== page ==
Monday, January 6, 2014

WHAT: There grammar

Usually I'm a stickler for the correct use of your/you’re, there/their/they’re, two/too/to and the countless other grammatical mistakes that uneducated…and educated people make.  I used to see these mistakes on social media, e-mails, and assignments and absolutely cringe.  I was privileged to have an education first of all, and on top of that to have teachers that stressed the importance of communicating effectively and correctly.  They told me that if I make one grammatical mistake on my cover letter, I should consider my application at a significant disadvantage.  Because, the truth is people judge grammatical mistakes to some degree.  I myself have been guilty of looking negatively at these mistakes and the people who make them. 

But after living in Hungary for four months and using a language I knew nothing about four months ago, I have a new appreciation for grammar mistakes and just mistakes in general.  You see, in the Hungarian education system English teachers stress grammar like no other.  To teachers, it is more important to hear a student speak one sentence correctly than to hear mistakes in several sentences that fully express an idea.

Because of this, people are terrified to speak English.  I have found this in adults and children alike.  Whenever conversations begin people automatically say, “I can’t speak English, please correct me”.  When in fact, I’ve found that most times these people know English extremely well.  They comprehend almost everything and formulate sentences to respond, yet they get stuck behind which tense and conjugation to use.  People talk about past-perfect and past-participle and the accusative case and hell I don’t even know what half those things mean.  Sometimes I have to say, “Just talk!”

And when they do start talking, I hear ideas, opinions, sincere concerns, and words of thanks.  Through the Hungarian accent and occasional mistakes, I understand them.  I understand what they are conveying and always try to listen three times as much as I speak.  The mistakes still come and go, but they enjoy expressing themselves instead of hiding behind their thoughts.

Constantly I’m reminded of my summers at camp, and this particular topic reminds me of the act and language of prayer.  Sometimes my campers would get intimidated about praying.  They were intimidated in trying to sound as eloquent as pastors and other leaders.  They were intimidated in knowing what to say, or not knowing how to say what they wanted to.  The great thing about prayer is that there are no grammatical rules, tenses, formulas, or vocab words.  And one of the things I loved about being a counselor was watching my campers gain confidence in praying, whether it was for an entire group or for their personal silent thoughts.  Words for prayer come freely, and sometimes not so freely, but whatever the case my suggestion is still the same, “Just Pray!”  God understands and hears our thoughts and words no matter how they are communicated.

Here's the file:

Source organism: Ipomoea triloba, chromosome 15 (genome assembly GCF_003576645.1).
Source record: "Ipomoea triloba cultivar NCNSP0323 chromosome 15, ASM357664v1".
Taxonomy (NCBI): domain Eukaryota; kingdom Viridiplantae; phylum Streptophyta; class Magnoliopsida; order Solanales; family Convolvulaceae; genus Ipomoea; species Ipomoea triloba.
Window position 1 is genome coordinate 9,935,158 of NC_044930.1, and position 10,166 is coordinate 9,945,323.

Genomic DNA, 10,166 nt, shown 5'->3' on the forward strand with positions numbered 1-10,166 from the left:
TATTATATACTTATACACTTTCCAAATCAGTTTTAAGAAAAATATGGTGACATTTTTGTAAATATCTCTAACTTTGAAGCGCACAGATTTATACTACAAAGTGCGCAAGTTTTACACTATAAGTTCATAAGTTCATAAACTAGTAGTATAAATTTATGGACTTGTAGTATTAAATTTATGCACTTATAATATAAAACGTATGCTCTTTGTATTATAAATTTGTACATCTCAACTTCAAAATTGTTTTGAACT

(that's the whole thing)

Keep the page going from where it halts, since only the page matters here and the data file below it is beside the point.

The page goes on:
So to all foreign language learnersJust talk!  Make mistakes and don’t be afraid of them!  In trying new sentence structures or words, using hand gestures, and laughing when you have no clue what’s going on...progress is made.  And to all people looking to connect or communicate with God for any reason—Just pray!  Be confident in knowing that you are understood and listened to carefully.  Don’t ask me how to translate His response though…that’s a different story.

More later,


This post is dedicated to my first Hungarian teacher and friend-Teri.
Pictured in the middle surrounded by the YAGM Hungary volunteers.
Thank you for teaching us so much, and giving us enough knowledge
to make mistakes in this crazy native language of yours!

1 comment:

  1. Meredith,
    I must say that I'm quite impressed with your blog posts. Glad to know that things are going well. Our thoughts and our prayers are with you often! Tim & Wendy